Augmented reality wouldn’t be the same without an extensive use of 3D. After all, if we’re tracking an image to see something virtual on top of it, we need a 3D model that can be displayed in that virtual 3D world that exists over the real one that we see through our device’s camera.
AR is based on providing information over a real image that we get from a camera. But the interesting point is what we show, and how we show it. We want AR to be an inmersive experience, and as as we live in a tridimensional world, what can be more inmersive than showing 3D information over it?
Of course, hardware is a limit for this task. Realistic and complex 3D requires computing power. A lot of desktop computers today are able to play the latest generation videogames, which use very realistic graphics including realtime shadows, depth of field, millions of polygons, visual effects, distortions… but if we take one element of that games and put it over a real world image, we can see that it’s not so realistic at all!! (The reason is the context, as we’re seeing that object between a whole world of objects represented in the same way, it gives us a realistic experience, but when we change the context of that object to the real world, it loses that realism)
Note that we’re talking about realtime 3D graphics. In movies we’re used to see even realistic characters that perfectly fit into the real world, but that images are not realtime, a long rendering process and then manual tweaking by artists has been done to make it fit in that given scene of the movie that won’t change anymore. But realtime graphics (like in videogames) are another story. Everything must be calculated now, as it’s interactive and it depends on our actions, that’s why it requires some graphic power to represent realtime 3D.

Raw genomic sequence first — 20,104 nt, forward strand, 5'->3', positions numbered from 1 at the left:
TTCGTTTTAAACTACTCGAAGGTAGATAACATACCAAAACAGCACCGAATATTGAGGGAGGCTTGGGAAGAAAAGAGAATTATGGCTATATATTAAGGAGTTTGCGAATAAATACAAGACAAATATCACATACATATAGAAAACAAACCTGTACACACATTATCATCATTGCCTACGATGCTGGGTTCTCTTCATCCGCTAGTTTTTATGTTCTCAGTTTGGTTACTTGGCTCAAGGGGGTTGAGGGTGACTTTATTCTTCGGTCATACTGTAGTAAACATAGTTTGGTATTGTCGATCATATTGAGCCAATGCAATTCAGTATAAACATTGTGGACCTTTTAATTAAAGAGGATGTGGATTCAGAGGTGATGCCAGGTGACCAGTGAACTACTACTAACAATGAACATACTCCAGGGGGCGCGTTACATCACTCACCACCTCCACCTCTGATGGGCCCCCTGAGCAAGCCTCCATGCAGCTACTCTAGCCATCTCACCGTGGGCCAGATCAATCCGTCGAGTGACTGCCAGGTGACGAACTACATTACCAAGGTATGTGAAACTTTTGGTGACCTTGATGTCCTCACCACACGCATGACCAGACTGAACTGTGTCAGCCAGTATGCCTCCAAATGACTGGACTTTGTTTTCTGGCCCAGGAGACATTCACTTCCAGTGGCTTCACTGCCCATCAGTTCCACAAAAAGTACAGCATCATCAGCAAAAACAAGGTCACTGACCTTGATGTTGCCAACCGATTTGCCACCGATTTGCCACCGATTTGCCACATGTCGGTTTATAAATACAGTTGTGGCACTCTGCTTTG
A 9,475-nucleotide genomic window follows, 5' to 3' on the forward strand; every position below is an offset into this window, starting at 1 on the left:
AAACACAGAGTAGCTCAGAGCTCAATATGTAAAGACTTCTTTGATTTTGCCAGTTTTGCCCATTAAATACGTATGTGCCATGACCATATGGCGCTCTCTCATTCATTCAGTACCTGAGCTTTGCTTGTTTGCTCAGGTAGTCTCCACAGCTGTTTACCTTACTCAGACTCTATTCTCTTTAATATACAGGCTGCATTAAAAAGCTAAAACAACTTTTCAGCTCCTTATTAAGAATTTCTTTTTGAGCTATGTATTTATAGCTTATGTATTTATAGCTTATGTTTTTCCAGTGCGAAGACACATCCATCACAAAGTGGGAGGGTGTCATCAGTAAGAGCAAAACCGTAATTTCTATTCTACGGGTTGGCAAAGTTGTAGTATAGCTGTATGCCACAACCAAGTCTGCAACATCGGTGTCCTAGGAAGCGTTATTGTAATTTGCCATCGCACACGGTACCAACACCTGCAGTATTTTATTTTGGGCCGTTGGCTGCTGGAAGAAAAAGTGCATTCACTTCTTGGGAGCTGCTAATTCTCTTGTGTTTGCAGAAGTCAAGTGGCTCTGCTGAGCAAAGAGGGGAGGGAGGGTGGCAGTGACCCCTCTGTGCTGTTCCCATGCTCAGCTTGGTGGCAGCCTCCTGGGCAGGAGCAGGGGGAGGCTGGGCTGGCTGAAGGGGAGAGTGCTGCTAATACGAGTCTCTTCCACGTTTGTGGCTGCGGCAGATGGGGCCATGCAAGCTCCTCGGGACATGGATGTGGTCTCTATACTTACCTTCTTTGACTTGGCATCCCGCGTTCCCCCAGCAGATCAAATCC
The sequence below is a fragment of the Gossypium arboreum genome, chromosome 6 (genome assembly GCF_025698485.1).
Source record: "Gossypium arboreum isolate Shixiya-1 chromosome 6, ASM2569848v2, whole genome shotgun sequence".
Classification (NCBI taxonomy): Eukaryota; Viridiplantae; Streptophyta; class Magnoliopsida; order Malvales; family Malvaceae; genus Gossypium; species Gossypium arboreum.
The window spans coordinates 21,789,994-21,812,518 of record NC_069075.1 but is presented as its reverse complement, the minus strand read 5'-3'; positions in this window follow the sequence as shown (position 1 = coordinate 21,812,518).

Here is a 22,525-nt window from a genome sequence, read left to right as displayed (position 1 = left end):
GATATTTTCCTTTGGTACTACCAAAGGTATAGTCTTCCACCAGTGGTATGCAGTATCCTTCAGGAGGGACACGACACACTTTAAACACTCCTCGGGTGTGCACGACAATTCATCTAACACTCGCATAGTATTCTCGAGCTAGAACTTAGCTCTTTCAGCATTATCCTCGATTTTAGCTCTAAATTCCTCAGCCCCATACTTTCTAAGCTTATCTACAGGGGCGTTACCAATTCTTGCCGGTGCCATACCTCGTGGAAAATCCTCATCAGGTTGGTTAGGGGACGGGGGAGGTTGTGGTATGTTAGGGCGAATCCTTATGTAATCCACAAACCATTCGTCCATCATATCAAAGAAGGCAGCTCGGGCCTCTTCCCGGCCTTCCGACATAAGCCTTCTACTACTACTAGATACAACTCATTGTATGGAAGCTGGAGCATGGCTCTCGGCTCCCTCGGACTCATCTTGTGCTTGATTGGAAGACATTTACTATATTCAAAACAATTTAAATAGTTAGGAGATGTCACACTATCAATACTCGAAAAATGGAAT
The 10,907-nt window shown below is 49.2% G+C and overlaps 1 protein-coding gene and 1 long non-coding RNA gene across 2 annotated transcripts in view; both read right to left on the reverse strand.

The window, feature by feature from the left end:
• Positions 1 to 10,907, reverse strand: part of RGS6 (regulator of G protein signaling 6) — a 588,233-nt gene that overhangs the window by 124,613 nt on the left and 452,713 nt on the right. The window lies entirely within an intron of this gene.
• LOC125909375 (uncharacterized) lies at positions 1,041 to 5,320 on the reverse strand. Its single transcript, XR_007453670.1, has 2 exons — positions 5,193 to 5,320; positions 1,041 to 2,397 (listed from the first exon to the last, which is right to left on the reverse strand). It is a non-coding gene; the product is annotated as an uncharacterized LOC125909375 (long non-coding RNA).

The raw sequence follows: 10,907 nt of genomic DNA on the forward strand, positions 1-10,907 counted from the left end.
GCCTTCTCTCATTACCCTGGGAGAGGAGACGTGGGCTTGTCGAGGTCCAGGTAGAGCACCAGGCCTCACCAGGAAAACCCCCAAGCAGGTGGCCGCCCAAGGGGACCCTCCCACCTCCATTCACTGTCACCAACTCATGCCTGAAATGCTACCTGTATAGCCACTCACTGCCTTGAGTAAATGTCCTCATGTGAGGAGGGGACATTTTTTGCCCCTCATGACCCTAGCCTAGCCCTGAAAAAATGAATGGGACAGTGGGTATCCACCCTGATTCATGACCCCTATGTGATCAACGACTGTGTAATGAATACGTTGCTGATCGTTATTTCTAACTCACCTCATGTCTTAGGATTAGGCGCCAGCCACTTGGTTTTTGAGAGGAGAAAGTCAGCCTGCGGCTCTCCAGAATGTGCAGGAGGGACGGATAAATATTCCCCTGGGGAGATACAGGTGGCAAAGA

Anyway, we could achieve pretty nice realtime “realistic” 3D in powerful computers, but nowadays, augmented reality is probably more used in smartphones, as they can be taken to anywhere. Smartphones and mobile devices are far from having the same computing power than desktop computers. Luckily, and we talked about this in one of the latest posts on this blog, smarphones are only a few years behind computers, and each time they evolve faster!
Most of us remember that several years ago, a mobile videogame was something like the typical “Snake”, which were a couple of black pixels in the small white screen. Today, we have big, tactile, high resolution and loaded with bright colors screens, and there are plenty of 3D videogames with a quality that just a few years back in time would impress us on a console like Play Station 2. Talking about Play Station… PSVita is a portable console that has really high quality 3D graphics, and some videogames for that device are taking advantage of Augmented Reality Technology.
So yes, we could say that videogames are one of the most popular uses of Augmented Reality, but there are a lot of different uses for it. For example, objects previsualization could be one of them, thanks to 3D technology. Imagine that you can see a 3D model of an object you’re designing, and that you can rotate it with your hand to look at it from a different angle. Amazing, isn’t it?
3D gives us the ability to interact with virtual tridimensional objects over a real tridimensional world. And that’s why it’s so important to AR, it’s the only way to make something virtual look like if it was “real”. Lots of us has seen at least once a 3D object tracking demo. You move an image in front of a camera, and in the screen, you can see a 3D model standing over that image. Those are baby steps of the AR technology, though; Now we’re leading to interactive 3D, much more inmersive and useful that just looking at a model over an image, which is also very cool itself, I must say!Tags: 3D, Augmented Reality, Image Tracking